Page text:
For a season Gumber built coin by hiring the members of this house he had bought in Los Angeles- where he moved after college- when he was 24. (” I was really good at sales ,” he says of the acquire .) He eventually sold the house and invested the money into FestEvo, an app he developed that helps fans detect new music, connect with pals and meet festival tips-off. Everything Gumber owns now fits into a suitcase and carry-on pocket. His only major overheads are his cellphone and the currency required to keep the FestEvo servers operating, and he often gets into carnivals for free with media or artist guides. At pictures he subsists largely on 99 -cent tuna packets and protein shakes and says he’s still navigating how to represent his lifestyle financially sustainable.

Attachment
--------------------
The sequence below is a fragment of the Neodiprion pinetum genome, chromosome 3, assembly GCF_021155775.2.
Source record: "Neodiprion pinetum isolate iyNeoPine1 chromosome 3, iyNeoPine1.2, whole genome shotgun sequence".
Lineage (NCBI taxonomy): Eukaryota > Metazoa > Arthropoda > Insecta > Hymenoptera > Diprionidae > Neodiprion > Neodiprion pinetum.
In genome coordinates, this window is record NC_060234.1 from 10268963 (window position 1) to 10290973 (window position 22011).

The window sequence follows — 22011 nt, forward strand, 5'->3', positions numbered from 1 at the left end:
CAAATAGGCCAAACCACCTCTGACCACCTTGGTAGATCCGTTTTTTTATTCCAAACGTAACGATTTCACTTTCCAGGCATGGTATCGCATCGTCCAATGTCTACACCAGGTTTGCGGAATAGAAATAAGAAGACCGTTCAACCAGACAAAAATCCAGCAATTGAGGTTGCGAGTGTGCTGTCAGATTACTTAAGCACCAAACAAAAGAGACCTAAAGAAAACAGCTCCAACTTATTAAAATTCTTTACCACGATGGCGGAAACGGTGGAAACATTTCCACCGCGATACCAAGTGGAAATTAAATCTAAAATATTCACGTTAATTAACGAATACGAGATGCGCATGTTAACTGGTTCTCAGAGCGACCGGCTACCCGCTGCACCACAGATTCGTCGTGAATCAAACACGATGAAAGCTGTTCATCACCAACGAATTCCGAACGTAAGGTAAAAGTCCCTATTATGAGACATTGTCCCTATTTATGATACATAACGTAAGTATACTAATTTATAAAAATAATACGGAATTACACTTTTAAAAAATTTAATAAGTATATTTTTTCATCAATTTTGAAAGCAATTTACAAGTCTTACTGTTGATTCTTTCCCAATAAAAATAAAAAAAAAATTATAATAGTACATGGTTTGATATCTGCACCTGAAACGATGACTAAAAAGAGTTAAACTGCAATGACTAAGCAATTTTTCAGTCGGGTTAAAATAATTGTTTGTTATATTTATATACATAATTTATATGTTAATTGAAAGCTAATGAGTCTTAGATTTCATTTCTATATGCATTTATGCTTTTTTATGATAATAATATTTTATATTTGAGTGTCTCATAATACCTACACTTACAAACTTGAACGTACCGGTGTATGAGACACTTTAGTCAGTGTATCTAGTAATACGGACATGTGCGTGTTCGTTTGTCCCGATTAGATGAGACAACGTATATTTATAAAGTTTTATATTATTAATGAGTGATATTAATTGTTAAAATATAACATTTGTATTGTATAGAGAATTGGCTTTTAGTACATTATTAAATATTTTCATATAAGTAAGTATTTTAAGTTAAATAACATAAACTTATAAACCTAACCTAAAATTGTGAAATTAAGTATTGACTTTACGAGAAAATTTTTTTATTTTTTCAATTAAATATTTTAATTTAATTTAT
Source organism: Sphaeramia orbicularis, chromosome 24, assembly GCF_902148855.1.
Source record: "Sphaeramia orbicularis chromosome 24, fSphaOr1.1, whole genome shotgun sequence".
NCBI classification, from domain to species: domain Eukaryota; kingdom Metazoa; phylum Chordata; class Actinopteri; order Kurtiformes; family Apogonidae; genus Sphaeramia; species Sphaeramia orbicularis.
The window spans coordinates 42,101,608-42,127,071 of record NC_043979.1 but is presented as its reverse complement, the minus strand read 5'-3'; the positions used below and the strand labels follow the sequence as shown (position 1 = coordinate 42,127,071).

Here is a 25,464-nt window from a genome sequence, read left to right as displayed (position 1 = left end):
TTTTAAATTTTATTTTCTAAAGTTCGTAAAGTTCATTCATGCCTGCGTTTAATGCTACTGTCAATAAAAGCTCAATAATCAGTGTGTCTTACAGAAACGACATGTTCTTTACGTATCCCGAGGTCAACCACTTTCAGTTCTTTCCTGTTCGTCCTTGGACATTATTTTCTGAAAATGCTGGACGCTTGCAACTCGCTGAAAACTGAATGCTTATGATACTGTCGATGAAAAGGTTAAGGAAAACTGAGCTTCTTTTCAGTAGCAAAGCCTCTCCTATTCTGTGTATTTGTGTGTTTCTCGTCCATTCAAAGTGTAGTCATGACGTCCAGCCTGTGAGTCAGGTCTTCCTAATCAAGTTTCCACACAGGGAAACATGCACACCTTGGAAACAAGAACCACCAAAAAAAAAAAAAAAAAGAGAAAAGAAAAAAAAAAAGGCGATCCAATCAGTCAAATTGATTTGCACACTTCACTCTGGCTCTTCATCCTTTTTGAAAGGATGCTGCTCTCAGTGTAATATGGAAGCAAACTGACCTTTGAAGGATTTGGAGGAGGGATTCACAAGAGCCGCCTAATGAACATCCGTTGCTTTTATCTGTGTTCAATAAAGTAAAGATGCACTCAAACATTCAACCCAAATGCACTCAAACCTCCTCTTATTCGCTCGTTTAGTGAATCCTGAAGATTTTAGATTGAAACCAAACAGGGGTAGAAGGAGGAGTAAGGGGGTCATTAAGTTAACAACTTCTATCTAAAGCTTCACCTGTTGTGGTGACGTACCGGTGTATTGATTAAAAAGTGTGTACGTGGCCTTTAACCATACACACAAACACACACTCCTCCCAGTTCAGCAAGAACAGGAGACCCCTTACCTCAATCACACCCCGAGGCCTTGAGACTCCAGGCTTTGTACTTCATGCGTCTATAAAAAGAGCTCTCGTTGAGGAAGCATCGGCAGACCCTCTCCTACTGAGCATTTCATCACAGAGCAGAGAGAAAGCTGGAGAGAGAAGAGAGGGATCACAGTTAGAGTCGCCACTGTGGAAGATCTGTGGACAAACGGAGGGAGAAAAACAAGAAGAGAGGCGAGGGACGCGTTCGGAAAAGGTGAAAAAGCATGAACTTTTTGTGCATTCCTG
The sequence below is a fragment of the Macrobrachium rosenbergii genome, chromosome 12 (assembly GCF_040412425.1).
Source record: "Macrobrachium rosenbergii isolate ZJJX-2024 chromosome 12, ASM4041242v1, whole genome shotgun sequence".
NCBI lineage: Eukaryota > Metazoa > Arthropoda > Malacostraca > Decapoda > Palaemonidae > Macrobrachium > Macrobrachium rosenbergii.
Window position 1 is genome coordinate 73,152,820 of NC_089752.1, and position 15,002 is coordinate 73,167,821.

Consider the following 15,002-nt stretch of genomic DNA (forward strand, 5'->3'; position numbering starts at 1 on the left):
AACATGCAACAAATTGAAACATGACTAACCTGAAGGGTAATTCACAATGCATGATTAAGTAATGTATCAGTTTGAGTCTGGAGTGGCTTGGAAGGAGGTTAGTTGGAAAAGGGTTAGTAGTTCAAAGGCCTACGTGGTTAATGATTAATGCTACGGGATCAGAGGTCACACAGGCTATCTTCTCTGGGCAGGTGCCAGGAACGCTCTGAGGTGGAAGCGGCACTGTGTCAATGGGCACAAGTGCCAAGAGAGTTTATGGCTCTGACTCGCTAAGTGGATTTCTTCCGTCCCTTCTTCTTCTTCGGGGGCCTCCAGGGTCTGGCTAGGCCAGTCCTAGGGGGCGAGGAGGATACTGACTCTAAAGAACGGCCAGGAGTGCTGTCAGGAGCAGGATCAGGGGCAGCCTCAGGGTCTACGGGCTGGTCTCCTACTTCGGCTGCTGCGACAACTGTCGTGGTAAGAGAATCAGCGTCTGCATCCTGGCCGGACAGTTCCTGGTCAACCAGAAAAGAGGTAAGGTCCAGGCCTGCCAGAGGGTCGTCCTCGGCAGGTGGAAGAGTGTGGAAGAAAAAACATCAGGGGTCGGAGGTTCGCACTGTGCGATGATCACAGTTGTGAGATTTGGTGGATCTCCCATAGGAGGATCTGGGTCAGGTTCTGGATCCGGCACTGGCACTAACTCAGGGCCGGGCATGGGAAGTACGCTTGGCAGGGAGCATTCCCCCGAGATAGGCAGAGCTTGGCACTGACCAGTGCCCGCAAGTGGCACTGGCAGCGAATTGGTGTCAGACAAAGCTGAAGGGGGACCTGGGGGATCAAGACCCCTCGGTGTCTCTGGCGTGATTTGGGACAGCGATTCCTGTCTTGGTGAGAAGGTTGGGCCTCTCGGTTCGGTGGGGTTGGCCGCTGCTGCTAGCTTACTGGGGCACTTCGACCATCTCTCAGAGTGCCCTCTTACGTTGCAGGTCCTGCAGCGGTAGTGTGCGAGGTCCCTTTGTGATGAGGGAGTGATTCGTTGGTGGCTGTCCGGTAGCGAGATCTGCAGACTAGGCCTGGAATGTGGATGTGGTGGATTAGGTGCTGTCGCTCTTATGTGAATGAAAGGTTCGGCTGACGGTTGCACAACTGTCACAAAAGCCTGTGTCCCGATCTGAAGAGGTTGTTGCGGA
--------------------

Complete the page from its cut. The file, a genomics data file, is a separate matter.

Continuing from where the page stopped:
Certainly Gumber’s greatest asset- and most employable ability- is the lore he’s accumulated in his hundreds of days of festival-going. Just as a angling guidebook can lead you to the best blot on the river or a snowboarding teacher demonstrated in you how to carve, Gumber knows what you should wear, how to jam-pack your auto and how to avoid post-fest feeling. All this information is in The FestivalGoers Guide, his comprehensive notebook that should be required reading for any auto full of 18-year-olds driving off to their first event.